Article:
Cinema is no stranger to the Holocaust; artists have been imagining, investigating, and occasionally exploiting this historical tragedy for decades. Yet Heartbeat Detector, a new film starring French sensation Mathieu Amalric (Diving Bell & The Butterfly, Kings and Queen) approaches its subject matter from a quite unique angle, focusing on the lingering guilt of European corporations who benefited from or actively participated in the Final Solution. Amalric plays an in-house psychologist for the fictitious SC Farb, a firm that is still reeling from a round of devastating lay-offs that he was instrumental in implementing. The film compares the dead, dishonest language of corporate life with the similarly debased language of the Nazis—both devalue human life, and both couch their violence in a seemingly innocent vocabulary. (While some have argued otherwise, director Nicolas Klotz isn’t equating Nazi crimes with corporate downsizing; like so many things, it’s a matter of semantics). Heartbeat Detector is a gruelingly intense masterpiece that fluctuates between the business world and the after-hours lives of overworked employees, with the stuffed-shirt life of the office giving way to sex-drenched raves and a succession of brilliantly choreographed party scenes.

Amalric—who we personally think is the most tragically hip character actor to grace the screen since Terence Stamp in the late 60s—is currently down in Panama, where he’s filming the next installment of the James Bond franchise. (He’ll play the villain Dominic Greene in Quantum of Solace, out in November). We called him up to talk about Heartbeat Detector—currently in US theaters—as well as suicide in France, burlesque dancers, and the violence that language often hides.

I don’t know if you’ve had a corporate office job in France, but would you say that SC Farb is typical of a French corporation?

Nicolas [Klotz, the director] didn’t ask me to go spend six months in a real company to know exactly how it really worked. I wanted to do that but he said ‘No, this is not what I’m looking for’. And as you can notice in the film it’s really fiction because sometimes you don’t know really [know] in what time you are. Some location[s] look like the 60s, sometimes you feel that you are [in modern times]. It’s not naturalistic, it’s not a documentary. Even the way we speak is very, very ‘written’ and all that.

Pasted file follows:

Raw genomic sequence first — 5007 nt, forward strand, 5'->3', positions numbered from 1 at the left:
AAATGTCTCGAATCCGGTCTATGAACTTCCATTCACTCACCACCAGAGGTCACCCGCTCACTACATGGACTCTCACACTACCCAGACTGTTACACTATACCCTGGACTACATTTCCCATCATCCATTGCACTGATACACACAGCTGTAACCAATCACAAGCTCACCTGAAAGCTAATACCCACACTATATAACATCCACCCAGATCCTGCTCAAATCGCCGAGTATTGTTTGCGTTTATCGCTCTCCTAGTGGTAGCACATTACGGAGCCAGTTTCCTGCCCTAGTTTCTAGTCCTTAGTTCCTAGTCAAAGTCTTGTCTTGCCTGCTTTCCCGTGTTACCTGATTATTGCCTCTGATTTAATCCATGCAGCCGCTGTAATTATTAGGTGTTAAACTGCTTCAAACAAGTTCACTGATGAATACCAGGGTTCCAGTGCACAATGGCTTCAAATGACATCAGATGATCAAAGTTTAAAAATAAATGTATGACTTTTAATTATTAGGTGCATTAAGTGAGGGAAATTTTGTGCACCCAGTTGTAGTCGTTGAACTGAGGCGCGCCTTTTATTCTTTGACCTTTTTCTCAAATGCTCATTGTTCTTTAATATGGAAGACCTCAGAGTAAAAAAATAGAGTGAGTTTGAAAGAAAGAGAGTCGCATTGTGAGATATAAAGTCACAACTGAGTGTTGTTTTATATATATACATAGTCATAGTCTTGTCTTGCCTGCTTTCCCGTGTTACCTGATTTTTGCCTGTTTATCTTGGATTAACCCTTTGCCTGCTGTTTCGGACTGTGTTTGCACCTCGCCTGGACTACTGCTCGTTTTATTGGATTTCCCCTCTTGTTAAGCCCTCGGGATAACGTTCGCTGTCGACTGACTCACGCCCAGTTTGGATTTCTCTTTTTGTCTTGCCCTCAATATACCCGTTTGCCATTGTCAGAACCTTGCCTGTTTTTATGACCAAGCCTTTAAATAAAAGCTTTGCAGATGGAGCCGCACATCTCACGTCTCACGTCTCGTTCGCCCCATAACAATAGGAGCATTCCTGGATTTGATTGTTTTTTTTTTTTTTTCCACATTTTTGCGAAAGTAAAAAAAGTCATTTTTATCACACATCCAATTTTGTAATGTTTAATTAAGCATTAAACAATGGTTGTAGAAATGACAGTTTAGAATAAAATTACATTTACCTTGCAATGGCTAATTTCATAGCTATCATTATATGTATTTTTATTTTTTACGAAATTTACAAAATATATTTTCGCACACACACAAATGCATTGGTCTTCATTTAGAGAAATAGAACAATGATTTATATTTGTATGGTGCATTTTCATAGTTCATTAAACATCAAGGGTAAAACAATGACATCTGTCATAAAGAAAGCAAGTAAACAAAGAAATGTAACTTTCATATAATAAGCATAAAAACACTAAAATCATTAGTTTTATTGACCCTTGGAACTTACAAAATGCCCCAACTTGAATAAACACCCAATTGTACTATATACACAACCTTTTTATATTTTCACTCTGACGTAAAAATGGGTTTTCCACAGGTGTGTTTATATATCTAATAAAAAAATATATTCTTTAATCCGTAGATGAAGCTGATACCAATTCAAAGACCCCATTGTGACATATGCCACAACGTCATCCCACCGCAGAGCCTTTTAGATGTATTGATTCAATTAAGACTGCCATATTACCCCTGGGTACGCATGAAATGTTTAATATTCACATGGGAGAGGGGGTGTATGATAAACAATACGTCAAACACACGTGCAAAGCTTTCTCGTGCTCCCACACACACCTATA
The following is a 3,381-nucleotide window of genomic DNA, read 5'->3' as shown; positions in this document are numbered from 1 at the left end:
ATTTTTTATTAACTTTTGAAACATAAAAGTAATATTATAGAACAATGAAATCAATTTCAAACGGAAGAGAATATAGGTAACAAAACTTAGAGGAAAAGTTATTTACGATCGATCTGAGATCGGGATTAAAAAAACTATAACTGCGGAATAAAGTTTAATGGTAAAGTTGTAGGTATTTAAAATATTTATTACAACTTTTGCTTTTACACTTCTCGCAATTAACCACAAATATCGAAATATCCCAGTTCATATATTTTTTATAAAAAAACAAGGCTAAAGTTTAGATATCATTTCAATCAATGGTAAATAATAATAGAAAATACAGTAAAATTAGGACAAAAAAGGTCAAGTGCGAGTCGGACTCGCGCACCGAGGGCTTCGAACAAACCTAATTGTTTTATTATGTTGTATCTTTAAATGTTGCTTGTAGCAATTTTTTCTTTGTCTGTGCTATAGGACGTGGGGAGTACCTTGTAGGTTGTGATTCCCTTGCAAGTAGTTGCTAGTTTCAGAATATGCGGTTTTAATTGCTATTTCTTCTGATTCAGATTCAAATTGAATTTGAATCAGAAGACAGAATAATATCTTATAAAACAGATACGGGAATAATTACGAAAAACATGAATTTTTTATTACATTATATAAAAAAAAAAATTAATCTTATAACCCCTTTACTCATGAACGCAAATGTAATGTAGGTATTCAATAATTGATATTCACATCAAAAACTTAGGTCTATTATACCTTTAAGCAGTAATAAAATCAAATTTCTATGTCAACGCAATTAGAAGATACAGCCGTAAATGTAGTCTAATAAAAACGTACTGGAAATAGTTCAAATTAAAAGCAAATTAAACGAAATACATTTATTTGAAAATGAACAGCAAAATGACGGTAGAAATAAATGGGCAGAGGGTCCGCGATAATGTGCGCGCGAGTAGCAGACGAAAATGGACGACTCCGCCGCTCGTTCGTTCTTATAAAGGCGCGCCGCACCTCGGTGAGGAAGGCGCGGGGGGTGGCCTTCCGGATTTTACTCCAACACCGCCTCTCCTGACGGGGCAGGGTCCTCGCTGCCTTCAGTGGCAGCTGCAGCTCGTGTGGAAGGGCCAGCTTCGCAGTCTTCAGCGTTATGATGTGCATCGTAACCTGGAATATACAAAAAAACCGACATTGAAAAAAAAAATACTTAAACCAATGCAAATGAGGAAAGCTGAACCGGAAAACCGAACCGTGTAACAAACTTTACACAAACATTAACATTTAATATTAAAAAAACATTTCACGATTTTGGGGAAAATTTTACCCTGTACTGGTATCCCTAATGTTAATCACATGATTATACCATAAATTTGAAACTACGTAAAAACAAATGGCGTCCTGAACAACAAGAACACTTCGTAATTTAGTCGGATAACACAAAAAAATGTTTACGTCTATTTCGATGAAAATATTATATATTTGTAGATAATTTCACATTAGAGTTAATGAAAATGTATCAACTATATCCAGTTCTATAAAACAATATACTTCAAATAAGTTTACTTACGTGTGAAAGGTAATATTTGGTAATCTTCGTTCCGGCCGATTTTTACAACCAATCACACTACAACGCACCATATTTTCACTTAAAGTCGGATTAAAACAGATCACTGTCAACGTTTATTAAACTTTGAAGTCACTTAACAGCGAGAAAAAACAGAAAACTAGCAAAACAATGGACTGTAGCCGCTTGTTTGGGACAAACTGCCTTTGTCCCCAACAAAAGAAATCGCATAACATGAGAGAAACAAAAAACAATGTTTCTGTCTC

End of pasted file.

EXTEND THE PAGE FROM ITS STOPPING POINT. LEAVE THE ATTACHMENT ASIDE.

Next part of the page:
[In a company] it’s always dangerous to say what you really think. You have to disguise, and you have to smile or shut up. That’s the best way to be powerful in France sometimes. We’re not asking people to be human sometimes. There’s a big company in France [where] there has been six suicides in two years and they are asking themselves ‘Why? What’s happening?’ There’s a lot of suicides in companies in France.

It’s funny because coming from the States we tend to look at France as a much more ideal place for workers. You have all this vacation, the state provides for you…so it’s interesting to hear you say this.

With the right wing now even stronger, unions don’t have that much power and solidarity. It’s very difficult. They just fired 20,000 teachers for next year. I don’t know what the thing is about France. We feel things really are tough, very tough.

You might be becoming more like us Americans, maybe.

Yes, but we don’t have the same story. We don’t have your energy. We don’t have your belief. We don’t have this thing about hope. We don’t have any hope, I think.

France doesn’t have any hope?

In France people hope that things won’t change! The story of America is completely different; it’s something completely different. The racism in France, it’s so different. I think the thing is really how people use words. In France we use a lot of American [business] words that seem modern—like managing. In fact, under those words there are violent acts.

What drew you to Heartbeat Detector? It’s a film that deals with the Holocaust, but in a very indirect way.

We spent almost four or five years before making the film to find the money and all that. Usually I’m more attracted by people than by paper, let’s say, so it’s really Nicolas Klotz, the meeting with him and the films that he has already done that I had seen and how he works. We never spoke about the Holocaust or things like that. When you say ‘indirectly,’ it was more I think about the use of words. The language—the technical, professional language, the way to manage to erase the violence of society. You just have a job, nobody has any responsibility anymore. You’re just a soldier, You’re just a good soldier—you obey. We’ve talked more I think about today than the resonance [of the Holocaust]. [Simon’s] not a monster; just a guy that had a job.